THE PENTAGON – The Navy will buy the first of its Future Surface Combatants in 2023 – a large warship that will be built to support the Arleigh Burke Flight III combat system and will pull elements from the Arleigh Burke-class (DDG-51) and Zumwalt-class (DDG-1000) destroyer designs.
The combatant – not dubbed a cruiser, and potentially not dubbed a destroyer either – will be bigger and more expensive than the Arleigh Burke Flight III design and will have more room to grow into for decades to come, the director of surface warfare (OPNAV N96) told USNI News today.
Future Surface Combatant refers to a family of systems that includes a large combatant akin to a destroyer, a small combatant like the Littoral Combat Ship or the upcoming frigate program, a large unmanned surface vessel and a medium USV, along with an integrated combat system that will be the common thread linking all the platforms. Navy leadership just recently signed an initial capabilities document for the family of systems, after an effort that began in late 2017 to define what the surface force as a whole would be required to do in the future and therefore how each of the four future platforms could contribute to that overall mission requirement.
With the ICD now signed and providing the service with an idea of how many of each platform would be needed in a future fleet and how each would contribute as a sensor, a shooter or a command and control asset, Surface Warfare Director Adm. Ron Boxall and his staff are now able to begin diving into the finer details of what each platform would look like.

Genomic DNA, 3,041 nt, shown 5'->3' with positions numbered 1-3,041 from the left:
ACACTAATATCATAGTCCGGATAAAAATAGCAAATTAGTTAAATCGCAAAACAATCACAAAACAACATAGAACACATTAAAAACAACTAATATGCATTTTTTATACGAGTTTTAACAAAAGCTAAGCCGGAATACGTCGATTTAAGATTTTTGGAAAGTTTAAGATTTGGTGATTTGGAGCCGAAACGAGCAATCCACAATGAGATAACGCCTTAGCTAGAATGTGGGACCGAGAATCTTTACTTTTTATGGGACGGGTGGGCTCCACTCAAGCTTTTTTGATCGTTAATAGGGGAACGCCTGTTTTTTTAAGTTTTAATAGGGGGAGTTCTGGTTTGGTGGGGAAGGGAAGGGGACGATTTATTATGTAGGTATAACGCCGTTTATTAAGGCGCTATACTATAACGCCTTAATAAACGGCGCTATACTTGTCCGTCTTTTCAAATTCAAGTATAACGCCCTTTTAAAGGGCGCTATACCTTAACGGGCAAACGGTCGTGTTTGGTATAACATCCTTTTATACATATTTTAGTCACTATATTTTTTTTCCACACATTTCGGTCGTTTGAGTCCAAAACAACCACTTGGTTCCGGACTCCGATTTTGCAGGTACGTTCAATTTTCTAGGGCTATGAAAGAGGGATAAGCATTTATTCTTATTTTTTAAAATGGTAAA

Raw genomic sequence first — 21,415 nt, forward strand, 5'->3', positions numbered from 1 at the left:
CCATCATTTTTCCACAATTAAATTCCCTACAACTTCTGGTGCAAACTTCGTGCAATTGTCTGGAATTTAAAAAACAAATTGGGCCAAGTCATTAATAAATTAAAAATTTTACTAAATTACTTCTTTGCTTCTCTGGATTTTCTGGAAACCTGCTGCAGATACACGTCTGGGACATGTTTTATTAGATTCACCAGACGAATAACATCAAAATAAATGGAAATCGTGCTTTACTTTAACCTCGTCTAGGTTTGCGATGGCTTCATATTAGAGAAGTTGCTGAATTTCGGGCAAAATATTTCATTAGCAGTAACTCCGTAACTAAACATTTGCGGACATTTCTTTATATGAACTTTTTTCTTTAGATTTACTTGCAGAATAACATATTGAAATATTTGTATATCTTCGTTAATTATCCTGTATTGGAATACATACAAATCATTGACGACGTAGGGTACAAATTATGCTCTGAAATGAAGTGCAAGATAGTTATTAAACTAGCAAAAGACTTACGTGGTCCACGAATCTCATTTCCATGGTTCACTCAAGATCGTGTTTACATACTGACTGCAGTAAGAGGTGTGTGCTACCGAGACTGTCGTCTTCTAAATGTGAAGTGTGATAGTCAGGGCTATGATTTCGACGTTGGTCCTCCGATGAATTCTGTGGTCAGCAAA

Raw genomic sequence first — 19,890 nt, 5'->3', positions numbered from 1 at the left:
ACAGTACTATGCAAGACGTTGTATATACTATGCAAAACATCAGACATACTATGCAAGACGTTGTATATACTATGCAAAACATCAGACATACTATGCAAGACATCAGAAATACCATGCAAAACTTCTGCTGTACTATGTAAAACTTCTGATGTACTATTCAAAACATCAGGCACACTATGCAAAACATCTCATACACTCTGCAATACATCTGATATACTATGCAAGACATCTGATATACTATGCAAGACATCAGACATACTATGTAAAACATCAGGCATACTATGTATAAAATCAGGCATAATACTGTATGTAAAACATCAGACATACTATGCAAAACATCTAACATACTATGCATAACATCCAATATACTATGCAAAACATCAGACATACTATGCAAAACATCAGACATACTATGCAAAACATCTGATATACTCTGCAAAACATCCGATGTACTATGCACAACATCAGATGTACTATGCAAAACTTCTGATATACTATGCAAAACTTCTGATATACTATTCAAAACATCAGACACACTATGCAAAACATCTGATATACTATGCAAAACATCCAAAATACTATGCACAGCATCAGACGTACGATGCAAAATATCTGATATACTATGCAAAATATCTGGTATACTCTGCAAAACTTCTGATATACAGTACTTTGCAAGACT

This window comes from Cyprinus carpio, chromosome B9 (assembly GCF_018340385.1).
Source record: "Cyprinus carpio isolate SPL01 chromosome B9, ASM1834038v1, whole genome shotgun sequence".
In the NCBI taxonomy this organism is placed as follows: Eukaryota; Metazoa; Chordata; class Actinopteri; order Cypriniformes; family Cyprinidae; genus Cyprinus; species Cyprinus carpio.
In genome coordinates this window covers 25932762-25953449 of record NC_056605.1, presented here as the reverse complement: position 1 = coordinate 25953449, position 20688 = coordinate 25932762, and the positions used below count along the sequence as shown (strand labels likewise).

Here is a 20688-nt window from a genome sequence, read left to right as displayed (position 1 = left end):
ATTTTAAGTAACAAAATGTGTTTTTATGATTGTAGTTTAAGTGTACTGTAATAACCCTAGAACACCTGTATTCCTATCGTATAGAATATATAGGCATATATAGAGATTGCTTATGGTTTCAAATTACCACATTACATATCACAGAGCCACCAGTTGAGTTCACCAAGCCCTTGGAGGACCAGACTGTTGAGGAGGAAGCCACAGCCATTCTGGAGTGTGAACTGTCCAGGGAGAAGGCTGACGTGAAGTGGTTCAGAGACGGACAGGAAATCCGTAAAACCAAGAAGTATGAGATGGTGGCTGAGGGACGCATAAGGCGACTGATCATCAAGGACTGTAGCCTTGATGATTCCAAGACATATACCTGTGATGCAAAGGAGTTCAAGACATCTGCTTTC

The first to be tackled is the large combatant, Boxall told USNI News today. He noted the effort would be more like the move from the Ticonderoga-class cruiser to the Arleigh Burke-class destroyer – where the same combat capability was kept, but housed in a more suitable hull – rather than the move from the Spruance-class destroyer to the cruiser, which maintained the same hull design but added in new combat capability.
After the addition of the AN/SPY-6(V) Air and Missile Defense Radar (AMDR) to the DDGs’ Aegis Combat System to create the Flight III design, Boxall said the resulting warfighting capability is one the Navy can use for years to come.
“We have a new capability on that hull now, so everything’s going good – except for, as we look towards going further, we know we’ve maxed out that hull footprint,” Boxall said of the Arleigh Burke-class hull design, power-generation capability and more.
“So the key elements that we’re looking at in this work we’re doing on the requirements side is, keep the requirements about the same as DDG Flight III, but now look at what do we need a new hull to do.”
USNI News first reported last month that the large combatant would pair a new hull with the Flight III combat system.
The Navy will spend about the next six months having that conversation about what the new hull will need, though he suggested to USNI News that it would need sufficient space to carry helicopters and unmanned systems; it would need to support long-range missiles and weapons; it would have to include command and control systems able to support a staff onboard for air defense or offensive surface capability, much like the cruiser does today with the air defense commander role for a carrier strike group; it may incorporate DDG-1000’s signature controls and integrated power system; and it will certainly have to be flexible and modular enough to quickly undergo upgrades and modernizations in the future as new systems are developed that the Navy will want to incorporate into the next block buy of large combatants or back fit fielded ones.